Although I’ve got writing assignments and plenty of other obligations, I realised recently that I hadn’t been keeping the horde of my readers up to date on what’s going on hereabouts. For one thing, Elaine came to visit and we continued our Cake Across Europe tour that we began last year in Palermo.
Oh, here’s a collection of what I wrote about all of that:
And here’s some of what Elaine made from that trip
It seems that while everyone else is cutting carbohydrates out of their diets, Elaine and I go the other direction when we’re together. Plenty of my friends and acquaintances are toying with variations of high protein/low carb eating. Listening to those who’re obsessed with the Paleo Diet, many of our modern health problems are directly related to the effect sugar has on us. The argument goes that because carbs turn to sugar, we’re better off decreasing them as much as we can.
While I’m not going to wade into that debate here, and it’s a tangent I’m not prepared to go onto at this point anyway, I will concede that Elaine and my cake consumption is not the ideal health choice we could make. If I thought anyone was mad enough to actually look to either of us for nutrition advice, I’d include some sort of ‘Don’t try this at home, kids’ warning. Luckily, that’s not a concern.
Instead, the thrust of our week together was brainstorming and planning for how we’re going forward with our online presence. Because at our age, we’re sandwiched between the generations of people who didn’t have any of this technology and the digital natives who have grown up with it all around them, we’re in a position to have watched the good and bad that can be created in an online community.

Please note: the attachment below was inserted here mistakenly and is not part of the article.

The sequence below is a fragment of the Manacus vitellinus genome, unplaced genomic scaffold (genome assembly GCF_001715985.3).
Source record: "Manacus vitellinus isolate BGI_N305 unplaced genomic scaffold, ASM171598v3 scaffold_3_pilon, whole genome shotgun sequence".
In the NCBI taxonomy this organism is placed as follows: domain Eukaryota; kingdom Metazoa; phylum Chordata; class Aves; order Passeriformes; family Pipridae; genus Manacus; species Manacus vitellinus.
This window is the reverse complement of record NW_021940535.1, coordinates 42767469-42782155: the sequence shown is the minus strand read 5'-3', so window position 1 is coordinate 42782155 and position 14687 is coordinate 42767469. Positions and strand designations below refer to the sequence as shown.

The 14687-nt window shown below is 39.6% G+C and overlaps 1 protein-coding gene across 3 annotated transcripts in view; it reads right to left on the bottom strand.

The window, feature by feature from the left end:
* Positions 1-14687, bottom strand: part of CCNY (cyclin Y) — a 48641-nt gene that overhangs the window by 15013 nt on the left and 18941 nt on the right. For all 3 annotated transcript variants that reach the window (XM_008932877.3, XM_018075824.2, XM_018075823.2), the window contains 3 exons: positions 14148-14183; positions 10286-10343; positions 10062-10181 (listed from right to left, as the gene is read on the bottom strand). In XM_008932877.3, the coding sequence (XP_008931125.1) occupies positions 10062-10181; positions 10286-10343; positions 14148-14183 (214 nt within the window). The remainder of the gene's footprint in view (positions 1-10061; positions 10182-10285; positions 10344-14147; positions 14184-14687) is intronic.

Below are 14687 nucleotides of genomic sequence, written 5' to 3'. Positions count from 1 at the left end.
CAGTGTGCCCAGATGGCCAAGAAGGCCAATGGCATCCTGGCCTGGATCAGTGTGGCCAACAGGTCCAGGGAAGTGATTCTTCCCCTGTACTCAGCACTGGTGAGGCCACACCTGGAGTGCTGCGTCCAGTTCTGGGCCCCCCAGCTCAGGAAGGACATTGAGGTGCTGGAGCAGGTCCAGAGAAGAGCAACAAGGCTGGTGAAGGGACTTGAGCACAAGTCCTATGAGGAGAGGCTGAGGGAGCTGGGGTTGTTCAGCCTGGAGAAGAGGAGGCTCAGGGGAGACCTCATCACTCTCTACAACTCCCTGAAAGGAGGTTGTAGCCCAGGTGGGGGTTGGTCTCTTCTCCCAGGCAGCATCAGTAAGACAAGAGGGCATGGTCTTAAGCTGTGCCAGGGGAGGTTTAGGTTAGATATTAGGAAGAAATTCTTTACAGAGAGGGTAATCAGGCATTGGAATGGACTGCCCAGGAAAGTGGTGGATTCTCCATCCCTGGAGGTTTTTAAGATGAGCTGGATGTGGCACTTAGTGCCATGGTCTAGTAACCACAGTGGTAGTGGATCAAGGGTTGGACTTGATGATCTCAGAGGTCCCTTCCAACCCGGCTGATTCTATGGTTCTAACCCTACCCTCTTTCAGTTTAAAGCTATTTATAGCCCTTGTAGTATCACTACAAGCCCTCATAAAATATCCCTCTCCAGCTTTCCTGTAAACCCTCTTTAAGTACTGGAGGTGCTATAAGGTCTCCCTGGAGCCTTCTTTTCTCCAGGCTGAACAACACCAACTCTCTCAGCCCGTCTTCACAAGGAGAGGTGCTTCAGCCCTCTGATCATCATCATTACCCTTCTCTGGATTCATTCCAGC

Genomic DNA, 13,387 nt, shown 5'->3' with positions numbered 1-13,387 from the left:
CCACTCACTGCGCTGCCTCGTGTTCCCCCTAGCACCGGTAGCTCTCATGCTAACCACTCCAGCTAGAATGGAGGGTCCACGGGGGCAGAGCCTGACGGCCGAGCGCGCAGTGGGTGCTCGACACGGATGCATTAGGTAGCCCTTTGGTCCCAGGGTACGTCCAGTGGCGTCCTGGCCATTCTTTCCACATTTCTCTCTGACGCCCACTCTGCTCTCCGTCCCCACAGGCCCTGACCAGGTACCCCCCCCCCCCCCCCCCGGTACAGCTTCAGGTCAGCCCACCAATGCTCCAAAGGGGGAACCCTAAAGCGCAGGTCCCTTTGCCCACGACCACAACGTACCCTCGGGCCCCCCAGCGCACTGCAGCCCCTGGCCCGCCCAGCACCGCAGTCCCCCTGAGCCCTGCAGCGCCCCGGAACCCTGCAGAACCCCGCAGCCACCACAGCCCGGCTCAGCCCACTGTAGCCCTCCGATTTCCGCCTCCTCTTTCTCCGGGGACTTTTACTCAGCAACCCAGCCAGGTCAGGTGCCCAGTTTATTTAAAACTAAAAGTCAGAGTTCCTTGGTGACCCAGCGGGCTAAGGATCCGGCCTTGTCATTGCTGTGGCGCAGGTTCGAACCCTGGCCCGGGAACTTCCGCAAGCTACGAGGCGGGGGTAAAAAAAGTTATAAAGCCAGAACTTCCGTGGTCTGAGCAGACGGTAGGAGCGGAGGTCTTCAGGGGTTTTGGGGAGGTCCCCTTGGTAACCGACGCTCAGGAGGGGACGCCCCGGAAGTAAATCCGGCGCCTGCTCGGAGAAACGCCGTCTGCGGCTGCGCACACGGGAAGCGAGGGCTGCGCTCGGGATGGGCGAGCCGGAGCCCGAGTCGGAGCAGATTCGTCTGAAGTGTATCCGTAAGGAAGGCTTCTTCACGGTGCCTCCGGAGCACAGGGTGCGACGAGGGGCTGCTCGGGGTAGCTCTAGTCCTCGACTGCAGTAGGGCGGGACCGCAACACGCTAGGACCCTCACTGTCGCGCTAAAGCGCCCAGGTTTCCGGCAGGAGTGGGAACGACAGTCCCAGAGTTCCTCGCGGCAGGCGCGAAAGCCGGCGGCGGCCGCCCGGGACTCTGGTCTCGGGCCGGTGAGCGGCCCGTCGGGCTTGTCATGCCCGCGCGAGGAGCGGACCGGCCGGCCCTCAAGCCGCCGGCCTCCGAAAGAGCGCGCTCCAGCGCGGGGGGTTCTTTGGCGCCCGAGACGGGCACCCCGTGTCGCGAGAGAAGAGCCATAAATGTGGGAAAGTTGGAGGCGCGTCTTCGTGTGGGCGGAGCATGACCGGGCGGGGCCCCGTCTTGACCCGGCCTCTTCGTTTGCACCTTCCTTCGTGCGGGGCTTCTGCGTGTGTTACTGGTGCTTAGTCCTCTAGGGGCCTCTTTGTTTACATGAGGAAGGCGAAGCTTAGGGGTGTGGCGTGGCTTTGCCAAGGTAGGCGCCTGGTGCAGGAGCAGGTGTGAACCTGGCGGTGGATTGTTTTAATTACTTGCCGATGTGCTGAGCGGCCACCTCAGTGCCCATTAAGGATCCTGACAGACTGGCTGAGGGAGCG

People get bent out of shape because of something that was said in response to a post on Feckbook, and things can so easily escalate into name calling and blocking and genuine bad blood. We see the power of curating content and believe that our wall or stream on various platforms is like our virtual neighbourhood. So an ongoing topic between us is what to do when people get unruly on your page.
When it’s a genuine exchange of ideas, both and Elaine and I can overlook a bit of invective. A bit. However, when it turns to personal attacks, there’s an advantage in editing out the more cruel voices. Is that suppression of ideas? Censorship?
Yep, it is. It’s my wall. Go pollute your own space with your poison.
I’ve watched carefully over the years how major media sources deal with readers comments. When users still have some ability to stay anonymous, it seems there’s more inappropriate behaviour, but even people using their real names can be schmucks.
So, I’m curious what experiences you’ve had with this. Have you altered the settings on your blog or social media platforms where comments have to be approved first? Do you even bother with such thoughts? What’s your position on this? Don’t be shy.